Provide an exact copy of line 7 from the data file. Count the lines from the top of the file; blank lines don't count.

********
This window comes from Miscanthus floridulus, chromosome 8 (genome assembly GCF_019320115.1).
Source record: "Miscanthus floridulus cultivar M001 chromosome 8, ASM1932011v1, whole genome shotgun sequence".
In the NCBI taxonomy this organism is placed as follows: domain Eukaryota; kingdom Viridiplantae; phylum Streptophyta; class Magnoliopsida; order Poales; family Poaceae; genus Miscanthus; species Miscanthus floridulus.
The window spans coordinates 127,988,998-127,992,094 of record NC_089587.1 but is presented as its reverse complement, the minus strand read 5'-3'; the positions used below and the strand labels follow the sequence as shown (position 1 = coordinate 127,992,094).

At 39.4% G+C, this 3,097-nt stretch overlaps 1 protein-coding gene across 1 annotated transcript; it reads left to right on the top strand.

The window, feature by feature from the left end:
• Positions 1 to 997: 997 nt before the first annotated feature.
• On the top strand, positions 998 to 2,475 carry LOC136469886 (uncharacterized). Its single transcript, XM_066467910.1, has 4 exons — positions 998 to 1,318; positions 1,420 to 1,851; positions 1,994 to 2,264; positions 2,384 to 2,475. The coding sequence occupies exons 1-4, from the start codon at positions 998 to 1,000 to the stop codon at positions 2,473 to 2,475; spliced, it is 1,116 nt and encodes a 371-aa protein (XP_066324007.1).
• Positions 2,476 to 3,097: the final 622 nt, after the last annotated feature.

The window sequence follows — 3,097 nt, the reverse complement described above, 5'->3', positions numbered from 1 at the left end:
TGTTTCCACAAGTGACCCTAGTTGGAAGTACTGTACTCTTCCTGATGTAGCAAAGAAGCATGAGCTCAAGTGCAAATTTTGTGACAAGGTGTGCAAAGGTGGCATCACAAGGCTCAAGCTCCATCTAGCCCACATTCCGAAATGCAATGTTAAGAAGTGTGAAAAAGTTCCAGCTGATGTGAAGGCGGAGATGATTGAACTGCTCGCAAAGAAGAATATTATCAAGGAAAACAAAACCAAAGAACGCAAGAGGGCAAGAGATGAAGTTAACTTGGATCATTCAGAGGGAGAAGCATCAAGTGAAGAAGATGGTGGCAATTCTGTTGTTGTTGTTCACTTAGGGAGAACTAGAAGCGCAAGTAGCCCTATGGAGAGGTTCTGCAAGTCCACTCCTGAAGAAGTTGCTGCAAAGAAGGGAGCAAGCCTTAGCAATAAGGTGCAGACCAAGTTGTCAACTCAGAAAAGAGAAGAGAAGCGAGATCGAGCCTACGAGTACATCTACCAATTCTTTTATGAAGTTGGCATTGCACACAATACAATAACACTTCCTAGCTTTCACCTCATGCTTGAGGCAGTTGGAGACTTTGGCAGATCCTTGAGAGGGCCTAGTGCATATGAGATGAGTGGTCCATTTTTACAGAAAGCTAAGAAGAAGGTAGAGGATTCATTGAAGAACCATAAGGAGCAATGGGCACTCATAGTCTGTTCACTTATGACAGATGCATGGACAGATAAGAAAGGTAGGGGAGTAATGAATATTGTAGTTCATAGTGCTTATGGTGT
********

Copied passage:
• Positions 1 to 997: 997 nt before the first annotated feature.